The most obvious physical sign is the semi-dilated fixed pupil. The iris and the constricting sphincter muscle of the pupil are damaged by the raised intraocular pressure. The pupil is not able to constrict and after a day or two the iris becomes depigmented, taking on the grey atrophic colour that gave glaucoma its name. Prompt and effective treatment should prevent any damage to the iris. The eye is red and a pink frill of engorged deeper capillaries is seen around the corneal margin; this important sign, as opposed to conjunctival inflammation, is known as ciliary injection. Corneal oedema can usually be detected without optical aids by observing the lack of luster in the eye and any attempts to assess the hardness of the eye by

Figure 12.6. Acute angle-closure glaucoma.d

palpating it through the eyelids will elicit another sign, that of tenderness of the globe. The visual acuity might be reduced to "hand movements" in a severe attack. There are two rather subtle signs that often persist permanently after the acute attack has been resolved. The first is the presence of a white, irregular microscopic deposit just deep to the anterior surface of the lens, and the second is the presence of whorl atrophy in the iris. The pattern of the iris becomes twisted as if the sphincter has been rotated slightly. Both these signs can provide useful evidence of a previous attack that has resolved spontaneously.

Measurement of the intraocular pressure at this point could reveal a reading of 70 mmHg or more. Gentle palpation of the globe is usually enough to confirm that the eye has the consistency of a brick, especially when the pressures of the two eyes are compared. It should be realised that digital palpation of the globe can be misleading and the method cannot be used to detect smaller rises in intraocular pressure with any degree of reliability (Table 12.2).

Examination of the other eye will reveal a shallow anterior chamber. Shining a focused

Table 12.2. Signs of acute glaucoma.

• Corneal oedema with resulting poor visual acuity

• Shallow anterior chamber

• Ciliary injection

• Semidilated oval pupil (caused by iris ischaemia)

• Tenderness of globe

• Hard eye beam of light obliquely through the cornea and noting the width of the gap between where the light strikes the cornea and where it strikes the iris can assess the depth of the anterior chamber. After inspecting a few normal eyes in this way, the observer can soon learn when an anterior chamber is abnormally shallow. This facility is important to anyone who intends to instill mydriatic drops into an eye. A shallow anterior chamber does not contraindicate mydriatic drops but it does indicate the need for extreme caution and care that the pupil is afterwards restored to its normal size. The angle of the anterior chamber itself is not exposed to direct inspection and it can only be seen through a gonioscope (Figure 12.7). This instrument is a contact lens with a mirror mounted on it and through it, the width of the angle can be estimated. If the angle is open, the various structures adjacent to the iris root and inner surface of the peripheral cornea can be identified. Gonioscopy forms a routine part of the examination of any patient with glaucoma, although in acute narrow-angle glaucoma the presence of a closed angle can often be presumed by the presence of the other physical signs. Where there is any doubt, it might be necessary to apply a drop of hypertonic glycerol to the cornea to clear the oedema before applying the gonioscope.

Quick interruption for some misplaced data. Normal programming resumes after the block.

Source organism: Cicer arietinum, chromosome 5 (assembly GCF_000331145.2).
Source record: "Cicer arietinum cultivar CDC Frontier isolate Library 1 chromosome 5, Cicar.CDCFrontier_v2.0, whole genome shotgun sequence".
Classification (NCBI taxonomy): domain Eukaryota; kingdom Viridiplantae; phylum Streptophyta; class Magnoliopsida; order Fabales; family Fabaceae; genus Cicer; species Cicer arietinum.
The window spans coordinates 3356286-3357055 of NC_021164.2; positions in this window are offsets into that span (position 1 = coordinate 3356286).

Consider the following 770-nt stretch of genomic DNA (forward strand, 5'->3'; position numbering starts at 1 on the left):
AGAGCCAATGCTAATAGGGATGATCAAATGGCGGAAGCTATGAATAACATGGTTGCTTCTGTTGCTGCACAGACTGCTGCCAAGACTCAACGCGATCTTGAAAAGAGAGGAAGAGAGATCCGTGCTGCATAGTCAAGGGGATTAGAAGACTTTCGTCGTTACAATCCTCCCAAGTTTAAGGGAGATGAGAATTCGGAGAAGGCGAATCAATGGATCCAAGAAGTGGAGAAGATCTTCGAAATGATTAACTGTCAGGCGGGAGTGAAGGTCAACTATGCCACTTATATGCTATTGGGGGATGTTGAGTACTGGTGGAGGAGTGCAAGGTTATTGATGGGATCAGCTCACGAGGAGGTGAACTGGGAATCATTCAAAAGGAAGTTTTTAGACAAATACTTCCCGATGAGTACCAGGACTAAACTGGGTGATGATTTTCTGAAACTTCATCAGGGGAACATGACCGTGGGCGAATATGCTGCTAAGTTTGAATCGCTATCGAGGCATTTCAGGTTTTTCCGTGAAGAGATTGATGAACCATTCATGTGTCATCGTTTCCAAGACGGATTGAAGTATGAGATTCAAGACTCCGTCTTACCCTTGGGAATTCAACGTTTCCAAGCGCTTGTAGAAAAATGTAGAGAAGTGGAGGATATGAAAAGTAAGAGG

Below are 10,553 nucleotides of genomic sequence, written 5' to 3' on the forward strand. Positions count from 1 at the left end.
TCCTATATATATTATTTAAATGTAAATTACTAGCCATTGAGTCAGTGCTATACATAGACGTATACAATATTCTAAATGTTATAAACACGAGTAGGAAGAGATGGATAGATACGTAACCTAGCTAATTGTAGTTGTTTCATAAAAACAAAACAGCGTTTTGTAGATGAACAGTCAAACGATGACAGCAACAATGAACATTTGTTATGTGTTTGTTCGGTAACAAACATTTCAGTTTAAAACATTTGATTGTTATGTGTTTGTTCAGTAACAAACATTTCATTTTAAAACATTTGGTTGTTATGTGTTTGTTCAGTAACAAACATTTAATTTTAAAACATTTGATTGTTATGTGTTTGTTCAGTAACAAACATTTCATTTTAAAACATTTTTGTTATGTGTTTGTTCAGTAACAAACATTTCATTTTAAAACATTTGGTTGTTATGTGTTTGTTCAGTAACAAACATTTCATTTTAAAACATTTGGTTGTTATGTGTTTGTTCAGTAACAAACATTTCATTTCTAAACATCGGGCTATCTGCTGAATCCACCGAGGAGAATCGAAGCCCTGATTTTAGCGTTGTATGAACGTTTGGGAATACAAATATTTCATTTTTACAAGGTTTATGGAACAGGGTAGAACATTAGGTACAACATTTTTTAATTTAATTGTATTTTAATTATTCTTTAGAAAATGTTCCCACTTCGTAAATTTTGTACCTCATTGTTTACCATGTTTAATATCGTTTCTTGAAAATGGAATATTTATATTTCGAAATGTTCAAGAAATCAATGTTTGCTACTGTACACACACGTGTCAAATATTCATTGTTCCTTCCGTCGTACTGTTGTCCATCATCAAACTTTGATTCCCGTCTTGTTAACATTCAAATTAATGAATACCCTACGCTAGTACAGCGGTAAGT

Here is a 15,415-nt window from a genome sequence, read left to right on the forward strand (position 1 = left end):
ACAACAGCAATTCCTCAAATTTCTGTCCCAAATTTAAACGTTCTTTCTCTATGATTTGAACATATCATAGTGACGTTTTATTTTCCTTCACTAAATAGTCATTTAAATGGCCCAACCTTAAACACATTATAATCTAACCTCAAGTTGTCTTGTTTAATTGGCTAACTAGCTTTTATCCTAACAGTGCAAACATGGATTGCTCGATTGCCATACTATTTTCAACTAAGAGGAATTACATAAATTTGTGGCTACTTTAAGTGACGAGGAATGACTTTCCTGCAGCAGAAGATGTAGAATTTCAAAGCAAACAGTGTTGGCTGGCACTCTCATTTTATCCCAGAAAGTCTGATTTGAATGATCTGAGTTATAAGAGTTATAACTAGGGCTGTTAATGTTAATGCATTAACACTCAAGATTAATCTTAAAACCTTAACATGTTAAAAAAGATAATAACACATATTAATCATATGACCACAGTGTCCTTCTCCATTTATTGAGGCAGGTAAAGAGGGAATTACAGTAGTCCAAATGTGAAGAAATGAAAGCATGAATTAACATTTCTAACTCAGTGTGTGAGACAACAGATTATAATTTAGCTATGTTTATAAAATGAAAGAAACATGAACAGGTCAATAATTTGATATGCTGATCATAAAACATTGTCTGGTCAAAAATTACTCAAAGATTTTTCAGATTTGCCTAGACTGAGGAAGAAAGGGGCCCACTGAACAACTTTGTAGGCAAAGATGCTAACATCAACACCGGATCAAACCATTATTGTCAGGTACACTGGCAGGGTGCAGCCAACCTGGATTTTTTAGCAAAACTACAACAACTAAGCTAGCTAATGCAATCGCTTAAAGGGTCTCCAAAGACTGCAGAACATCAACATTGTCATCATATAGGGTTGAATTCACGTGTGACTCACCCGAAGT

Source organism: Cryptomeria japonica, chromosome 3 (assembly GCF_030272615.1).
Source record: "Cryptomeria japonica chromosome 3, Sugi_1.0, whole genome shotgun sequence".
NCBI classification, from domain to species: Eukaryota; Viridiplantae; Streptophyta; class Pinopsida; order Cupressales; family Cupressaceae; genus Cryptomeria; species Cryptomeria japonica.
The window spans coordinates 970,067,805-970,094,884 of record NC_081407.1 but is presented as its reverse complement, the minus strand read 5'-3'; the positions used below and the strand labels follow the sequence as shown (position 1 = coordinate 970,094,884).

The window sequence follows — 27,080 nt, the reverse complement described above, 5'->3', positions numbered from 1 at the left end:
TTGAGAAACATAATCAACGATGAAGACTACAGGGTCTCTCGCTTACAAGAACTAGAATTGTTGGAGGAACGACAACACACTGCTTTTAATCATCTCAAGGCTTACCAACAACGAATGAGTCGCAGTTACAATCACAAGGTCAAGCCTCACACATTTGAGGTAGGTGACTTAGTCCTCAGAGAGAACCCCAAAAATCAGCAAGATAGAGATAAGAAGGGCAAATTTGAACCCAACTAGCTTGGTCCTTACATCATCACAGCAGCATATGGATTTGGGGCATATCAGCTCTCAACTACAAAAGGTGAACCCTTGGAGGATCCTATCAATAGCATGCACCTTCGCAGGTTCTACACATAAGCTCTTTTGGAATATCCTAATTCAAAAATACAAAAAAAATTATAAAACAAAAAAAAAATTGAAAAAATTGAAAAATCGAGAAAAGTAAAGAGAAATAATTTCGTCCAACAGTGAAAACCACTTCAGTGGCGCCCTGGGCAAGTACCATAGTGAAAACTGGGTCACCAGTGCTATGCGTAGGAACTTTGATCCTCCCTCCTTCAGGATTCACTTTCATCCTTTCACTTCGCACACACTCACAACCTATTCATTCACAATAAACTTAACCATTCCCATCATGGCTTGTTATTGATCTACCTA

The sooner closed-angle glaucoma is diagnosed and treated, the better are the results of treatment. Unfortunately, it is in the early sub-acute stage of the disease that the diagnosis can be difficult. A number of provocative tests have been devised for the patient who presents with suspicious symptoms but a normal intraocular pressure. The simplest test is the "dark room test". The patient's intraocular pressure is meas-

Figure 12.7. Preparing for gonioscopy. 03

ured before he or she is seated in a darkened room for half an hour. The intraocular pressure is again measured immediately after this, and a rise in pressure of more than 5 mmHg can be taken to be significant. Certain drugs can have a similar effect by having a mildly mydriatic action when taken by mouth. The pheno-thiazines have been incriminated in this respect. Of course,such drugs will have no adverse effect on patients who have already been treated and identified as cases of narrow- or closed-angle glaucoma. Only in unsuspected cases of subacute narrow-angle glaucoma is there a real risk of precipitating an acute attack.

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